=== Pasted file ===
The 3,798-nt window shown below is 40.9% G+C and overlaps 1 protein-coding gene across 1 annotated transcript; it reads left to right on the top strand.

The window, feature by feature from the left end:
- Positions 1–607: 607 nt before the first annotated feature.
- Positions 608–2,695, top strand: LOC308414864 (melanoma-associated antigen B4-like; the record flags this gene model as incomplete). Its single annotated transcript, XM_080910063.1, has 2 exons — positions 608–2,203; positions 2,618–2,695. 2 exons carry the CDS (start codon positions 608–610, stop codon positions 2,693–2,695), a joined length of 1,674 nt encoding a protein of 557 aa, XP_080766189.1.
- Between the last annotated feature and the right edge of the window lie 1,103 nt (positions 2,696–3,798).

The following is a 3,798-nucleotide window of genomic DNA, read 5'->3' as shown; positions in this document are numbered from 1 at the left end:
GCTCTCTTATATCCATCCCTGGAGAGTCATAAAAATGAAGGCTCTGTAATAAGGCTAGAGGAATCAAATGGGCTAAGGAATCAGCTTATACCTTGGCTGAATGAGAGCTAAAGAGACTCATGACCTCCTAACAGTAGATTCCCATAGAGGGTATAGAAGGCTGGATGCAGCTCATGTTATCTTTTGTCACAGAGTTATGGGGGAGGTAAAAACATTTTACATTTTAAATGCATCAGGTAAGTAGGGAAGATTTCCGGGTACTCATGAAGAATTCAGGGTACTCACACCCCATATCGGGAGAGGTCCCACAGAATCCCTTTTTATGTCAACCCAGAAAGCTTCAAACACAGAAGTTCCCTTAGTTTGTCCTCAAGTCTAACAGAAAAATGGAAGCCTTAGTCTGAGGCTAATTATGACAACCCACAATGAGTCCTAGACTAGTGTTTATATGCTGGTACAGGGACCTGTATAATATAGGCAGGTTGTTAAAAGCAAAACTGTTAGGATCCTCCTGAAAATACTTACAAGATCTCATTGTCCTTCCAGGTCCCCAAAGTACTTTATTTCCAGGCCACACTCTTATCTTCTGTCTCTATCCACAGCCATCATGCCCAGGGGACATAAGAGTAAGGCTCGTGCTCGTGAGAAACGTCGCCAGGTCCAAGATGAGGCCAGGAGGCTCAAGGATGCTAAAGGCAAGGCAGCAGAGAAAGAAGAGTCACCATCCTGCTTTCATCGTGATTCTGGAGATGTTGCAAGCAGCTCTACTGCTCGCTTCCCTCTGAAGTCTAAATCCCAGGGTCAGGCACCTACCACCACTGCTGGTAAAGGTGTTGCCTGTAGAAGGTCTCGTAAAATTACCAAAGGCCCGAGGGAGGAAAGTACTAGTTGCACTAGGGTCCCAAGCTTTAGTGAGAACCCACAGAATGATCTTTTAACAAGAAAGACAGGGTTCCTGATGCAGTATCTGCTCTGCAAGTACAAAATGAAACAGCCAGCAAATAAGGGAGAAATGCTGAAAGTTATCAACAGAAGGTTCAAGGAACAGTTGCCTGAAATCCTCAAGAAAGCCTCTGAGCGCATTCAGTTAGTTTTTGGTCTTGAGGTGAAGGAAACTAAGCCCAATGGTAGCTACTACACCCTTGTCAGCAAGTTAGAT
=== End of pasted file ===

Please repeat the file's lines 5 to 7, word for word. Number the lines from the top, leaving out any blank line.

- Between the last annotated feature and the right edge of the window lie 1,103 nt (positions 2,696–3,798).

The following is a 3,798-nucleotide window of genomic DNA, read 5'->3' as shown; positions in this document are numbered from 1 at the left end:
GCTCTCTTATATCCATCCCTGGAGAGTCATAAAAATGAAGGCTCTGTAATAAGGCTAGAGGAATCAAATGGGCTAAGGAATCAGCTTATACCTTGGCTGAATGAGAGCTAAAGAGACTCATGACCTCCTAACAGTAGATTCCCATAGAGGGTATAGAAGGCTGGATGCAGCTCATGTTATCTTTTGTCACAGAGTTATGGGGGAGGTAAAAACATTTTACATTTTAAATGCATCAGGTAAGTAGGGAAGATTTCCGGGTACTCATGAAGAATTCAGGGTACTCACACCCCATATCGGGAGAGGTCCCACAGAATCCCTTTTTATGTCAACCCAGAAAGCTTCAAACACAGAAGTTCCCTTAGTTTGTCCTCAAGTCTAACAGAAAAATGGAAGCCTTAGTCTGAGGCTAATTATGACAACCCACAATGAGTCCTAGACTAGTGTTTATATGCTGGTACAGGGACCTGTATAATATAGGCAGGTTGTTAAAAGCAAAACTGTTAGGATCCTCCTGAAAATACTTACAAGATCTCATTGTCCTTCCAGGTCCCCAAAGTACTTTATTTCCAGGCCACACTCTTATCTTCTGTCTCTATCCACAGCCATCATGCCCAGGGGACATAAGAGTAAGGCTCGTGCTCGTGAGAAACGTCGCCAGGTCCAAGATGAGGCCAGGAGGCTCAAGGATGCTAAAGGCAAGGCAGCAGAGAAAGAAGAGTCACCATCCTGCTTTCATCGTGATTCTGGAGATGTTGCAAGCAGCTCTACTGCTCGCTTCCCTCTGAAGTCTAAATCCCAGGGTCAGGCACCTACCACCACTGCTGGTAAAGGTGTTGCCTGTAGAAGGTCTCGTAAAATTACCAAAGGCCCGAGGGAGGAAAGTACTAGTTGCACTAGGGTCCCAAGCTTTAGTGAGAACCCACAGAATGATCTTTTAACAAGAAAGACAGGGTTCCTGATGCAGTATCTGCTCTGCAAGTACAAAATGAAACAGCCAGCAAATAAGGGAGAAATGCTGAAAGTTATCAACAGAAGGTTCAAGGAACAGTTGCCTGAAATCCTCAAGAAAGCCTCTGAGCGCATTCAGTTAGTTTTTGGTCTTGAGGTGAAGGAAACTAAGCCCAATGGTAGCTACTACACCCTTGTCAGCAAGTTAGAT